So wait, Google is allowing people to remove pages from the search results? Won’t people just take down pages that they don’t agree with? Luckily that isn’t the case. Google is expanding its appeals process for the removal of search listings that include personal information. This means users are now able to request search index search omissions for web pages that list their address and contact info, among other identifiers.
As explained by Google:
“Under this new policy expansion, people can now request removals of additional types of information when they find it in Search results, including personal contact information like a phone number, email address, or physical address. The policy also allows for the removal of additional information that may pose a risk for identity theft, such as confidential log-in credentials, when it appears in Search results.”
This update could have strong implications on social networks potentially having to reassess their listings to ensure they comply with these new regulations. Though they only become enforceable when raised by an individual, which means that there are likely not a great deal of updates that would need to be implemented.
This is just another addition to Google’s efforts to allow users to request censorship of certain search listings:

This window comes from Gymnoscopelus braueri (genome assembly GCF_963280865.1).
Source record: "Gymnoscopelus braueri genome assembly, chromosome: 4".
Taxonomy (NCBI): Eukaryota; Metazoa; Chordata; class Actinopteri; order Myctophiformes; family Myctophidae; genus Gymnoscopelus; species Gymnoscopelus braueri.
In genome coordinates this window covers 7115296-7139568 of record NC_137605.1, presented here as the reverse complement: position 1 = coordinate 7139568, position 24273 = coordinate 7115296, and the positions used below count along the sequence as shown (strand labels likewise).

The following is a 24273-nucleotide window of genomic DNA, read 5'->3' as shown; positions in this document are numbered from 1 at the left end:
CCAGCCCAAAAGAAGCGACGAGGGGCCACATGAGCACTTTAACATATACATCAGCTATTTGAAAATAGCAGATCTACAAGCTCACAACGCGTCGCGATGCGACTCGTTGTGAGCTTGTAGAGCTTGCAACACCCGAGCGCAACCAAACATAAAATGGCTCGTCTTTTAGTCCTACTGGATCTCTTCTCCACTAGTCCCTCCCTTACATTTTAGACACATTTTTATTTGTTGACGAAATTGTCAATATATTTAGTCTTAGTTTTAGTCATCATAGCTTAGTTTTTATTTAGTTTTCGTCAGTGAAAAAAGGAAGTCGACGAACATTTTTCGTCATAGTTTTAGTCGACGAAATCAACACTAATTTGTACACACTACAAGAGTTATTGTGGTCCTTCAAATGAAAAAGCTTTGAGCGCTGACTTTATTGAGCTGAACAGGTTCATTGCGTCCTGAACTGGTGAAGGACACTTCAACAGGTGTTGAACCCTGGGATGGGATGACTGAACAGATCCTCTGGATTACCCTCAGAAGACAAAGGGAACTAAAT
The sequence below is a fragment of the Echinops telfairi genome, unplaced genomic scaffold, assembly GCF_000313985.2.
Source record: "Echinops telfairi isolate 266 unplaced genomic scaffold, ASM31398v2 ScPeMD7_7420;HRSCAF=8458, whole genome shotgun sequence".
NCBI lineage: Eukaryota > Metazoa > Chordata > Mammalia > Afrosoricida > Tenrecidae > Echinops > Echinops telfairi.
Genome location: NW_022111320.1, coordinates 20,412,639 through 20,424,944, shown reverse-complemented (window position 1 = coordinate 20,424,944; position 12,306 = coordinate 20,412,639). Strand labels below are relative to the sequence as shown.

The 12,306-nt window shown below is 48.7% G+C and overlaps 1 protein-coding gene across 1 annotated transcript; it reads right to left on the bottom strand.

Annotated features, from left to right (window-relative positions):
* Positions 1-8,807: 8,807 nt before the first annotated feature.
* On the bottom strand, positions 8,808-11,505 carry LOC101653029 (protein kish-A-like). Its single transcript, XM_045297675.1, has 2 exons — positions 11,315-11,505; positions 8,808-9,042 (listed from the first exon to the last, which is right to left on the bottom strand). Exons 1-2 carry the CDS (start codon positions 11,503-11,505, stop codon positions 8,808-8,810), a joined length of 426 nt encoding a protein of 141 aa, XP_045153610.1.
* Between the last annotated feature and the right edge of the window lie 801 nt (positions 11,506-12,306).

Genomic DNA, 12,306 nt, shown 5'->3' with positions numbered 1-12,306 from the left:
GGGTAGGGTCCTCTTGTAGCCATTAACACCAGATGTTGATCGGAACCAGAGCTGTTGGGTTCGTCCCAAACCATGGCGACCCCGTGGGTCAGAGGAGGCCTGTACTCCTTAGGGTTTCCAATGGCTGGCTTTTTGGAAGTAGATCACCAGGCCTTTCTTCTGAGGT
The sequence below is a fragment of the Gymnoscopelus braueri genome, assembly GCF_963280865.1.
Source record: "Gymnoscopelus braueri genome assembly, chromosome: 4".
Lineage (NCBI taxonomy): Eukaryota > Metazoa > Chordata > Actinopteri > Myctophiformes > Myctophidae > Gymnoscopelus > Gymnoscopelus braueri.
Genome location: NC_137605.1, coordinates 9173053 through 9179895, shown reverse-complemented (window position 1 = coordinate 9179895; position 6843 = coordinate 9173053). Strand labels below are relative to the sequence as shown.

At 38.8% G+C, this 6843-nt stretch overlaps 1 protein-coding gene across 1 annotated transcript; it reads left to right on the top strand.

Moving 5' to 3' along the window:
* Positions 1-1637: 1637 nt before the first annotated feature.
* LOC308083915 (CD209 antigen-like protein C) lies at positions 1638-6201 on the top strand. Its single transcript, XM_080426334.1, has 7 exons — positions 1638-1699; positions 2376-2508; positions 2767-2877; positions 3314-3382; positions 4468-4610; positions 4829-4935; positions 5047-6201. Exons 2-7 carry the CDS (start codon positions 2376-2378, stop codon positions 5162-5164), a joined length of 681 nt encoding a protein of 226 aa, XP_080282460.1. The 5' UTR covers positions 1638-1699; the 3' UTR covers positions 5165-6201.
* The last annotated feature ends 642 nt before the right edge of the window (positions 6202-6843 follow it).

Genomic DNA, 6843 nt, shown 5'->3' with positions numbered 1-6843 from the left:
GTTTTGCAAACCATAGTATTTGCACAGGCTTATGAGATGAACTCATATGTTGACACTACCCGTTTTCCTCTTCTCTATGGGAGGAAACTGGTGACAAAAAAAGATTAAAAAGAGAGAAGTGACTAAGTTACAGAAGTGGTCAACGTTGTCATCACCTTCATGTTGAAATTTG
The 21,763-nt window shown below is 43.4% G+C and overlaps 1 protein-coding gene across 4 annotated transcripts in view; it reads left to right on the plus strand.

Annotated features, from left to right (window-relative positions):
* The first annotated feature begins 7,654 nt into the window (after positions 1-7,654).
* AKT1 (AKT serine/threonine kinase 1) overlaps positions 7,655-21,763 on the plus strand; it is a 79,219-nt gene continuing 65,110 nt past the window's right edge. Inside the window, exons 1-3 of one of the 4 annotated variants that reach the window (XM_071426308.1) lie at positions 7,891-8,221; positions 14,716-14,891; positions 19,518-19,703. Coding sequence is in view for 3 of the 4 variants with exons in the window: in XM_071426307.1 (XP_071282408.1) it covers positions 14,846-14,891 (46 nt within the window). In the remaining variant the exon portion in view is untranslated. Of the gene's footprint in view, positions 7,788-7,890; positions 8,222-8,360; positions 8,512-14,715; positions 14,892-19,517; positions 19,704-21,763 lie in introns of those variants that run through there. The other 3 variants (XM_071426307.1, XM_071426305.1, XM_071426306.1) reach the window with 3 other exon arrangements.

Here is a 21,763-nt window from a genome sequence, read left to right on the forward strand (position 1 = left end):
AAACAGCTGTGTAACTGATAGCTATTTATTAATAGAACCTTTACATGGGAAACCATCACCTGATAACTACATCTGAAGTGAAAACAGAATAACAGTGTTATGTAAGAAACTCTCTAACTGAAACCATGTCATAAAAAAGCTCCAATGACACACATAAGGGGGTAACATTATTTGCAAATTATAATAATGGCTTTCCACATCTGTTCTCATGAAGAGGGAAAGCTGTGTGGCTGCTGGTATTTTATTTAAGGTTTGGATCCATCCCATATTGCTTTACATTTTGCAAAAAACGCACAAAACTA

“On Google Search, we have a set of policies that allow people to request the removal of certain content from Search, with a focus on highly personal content that, if public, can cause direct harm to people.
That process was introduced in response to Europe’s “Right to Be Forgotten” legislation, which was implemented back in 2014 and gives individuals the legal right to ask search engines like Google to delist certain results for queries related to a person’s name.
As per Google:
“In deciding what to delist, search engines must consider if the information in question is “inaccurate, inadequate, irrelevant or excessive,” and whether there is a public interest in the information remaining available in search results.”
This was expanded even more in 2018 with the EU implemented the General Data Protection Regulation, which includes a section that gives internet users a ‘right to erasure’, providing more control over harmful internet listings.
If any of these listings appear as a part of the public record on government sites, removals will not occur.
It appears as though with the increasing pressure from officials, particularly in the EU, to implement more measures on privacy, Google is giving users a lot more control over their online info.
Luckily for marketers, this news should not have any implications on how we do our jobs. But this, combined with Google phasing out cookie tracking, shows just how far Google is going to protect user data.
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